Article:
The Japanese Peace Bell: “Long Live Absolute World Peace.”

BellPresented on June 8, 1954, the Japanese Peace Bell was a gift to the United Nations on the part of the United Nations Association of Japan, a post-World War II organization that had formed in 1947 as a means of promoting Japan’s entry into the UN. At the time, Japan had not been officially accepted into the United Nations as a member country – but nevertheless the bell embodied “the aspiration for peace not only of the Japanese but of the peoples of the entire world.” Offered by Renzo Sawada, the Japanese Observer to the UN at the time, the bell has always symbolized peace and the “universality of the United Nations.” Except for a brief trip to Osaka, Japan to be included in the Expo 1970 celebration, it has always rested at its permanent location on the corner of 42nd Street and First Avenue in New York City  – just inside the grounds of the United Nations facility. There are more than twenty copies of the famous bell located throughout the world, all of which have been donated by the Japanese World Peace Bell Association.

Japanese Peace Bell at United Nations Headquarters

The Japanese Peace Bell is Located on the Grounds of the United Nations in New York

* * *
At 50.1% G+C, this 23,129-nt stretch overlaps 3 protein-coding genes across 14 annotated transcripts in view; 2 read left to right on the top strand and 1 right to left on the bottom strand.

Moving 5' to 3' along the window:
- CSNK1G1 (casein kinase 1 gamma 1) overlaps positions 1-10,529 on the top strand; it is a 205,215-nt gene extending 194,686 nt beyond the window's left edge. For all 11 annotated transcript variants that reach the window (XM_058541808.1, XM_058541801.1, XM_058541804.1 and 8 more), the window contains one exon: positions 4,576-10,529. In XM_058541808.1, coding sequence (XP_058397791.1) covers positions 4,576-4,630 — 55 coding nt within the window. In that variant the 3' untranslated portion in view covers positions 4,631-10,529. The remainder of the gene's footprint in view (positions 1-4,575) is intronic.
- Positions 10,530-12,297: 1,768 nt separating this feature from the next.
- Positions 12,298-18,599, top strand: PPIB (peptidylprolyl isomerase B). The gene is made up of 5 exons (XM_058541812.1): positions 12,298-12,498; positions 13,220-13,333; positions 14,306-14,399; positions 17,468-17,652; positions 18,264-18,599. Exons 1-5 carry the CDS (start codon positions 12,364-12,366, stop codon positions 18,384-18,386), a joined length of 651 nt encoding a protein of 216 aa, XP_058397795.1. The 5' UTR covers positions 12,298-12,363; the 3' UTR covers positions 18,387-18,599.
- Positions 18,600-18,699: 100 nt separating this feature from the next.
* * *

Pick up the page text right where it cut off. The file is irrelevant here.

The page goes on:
Photo credit: United Nations Photo / Foter / CC BY-NC-ND

Cast from metal coins that were collected from the delegates of 60 different countries attending the Thirteenth General Conference of United Nation Associations held in Paris in 1951, as well as from private citizens in those nations, the bell was actually fabricated by the Tada Factory of Japan. Completed on United Nations Day, October 24, 1952, it was donated to the UN on the advice of the man who designed and cast it, Chiyoji Nakagawa – the one time Mayor of Uwajima, Japan. Nakagawa made it his private mission to remind the world of the need for peace, and to symbolically expound against the use of atomic weapons like those that had destroyed the Japanese cities of Hiroshima and Nagasaki. At its present resting spot in New York City, the famous bell is still supported by soil transported from the blast sites at those two cities. It is 3 feet 3 inches high and 2 feet in diameter at the base, with a weight of approximately 256 pounds. Housed in a Shinto shrine made of cypress wood, the bell is inscribed with the Japanese words “Long Live Absolute World Peace.” The stone base of the Peace Bell is the donation of yet another country very familiar with the massive loss of lives at the time of war – Israel.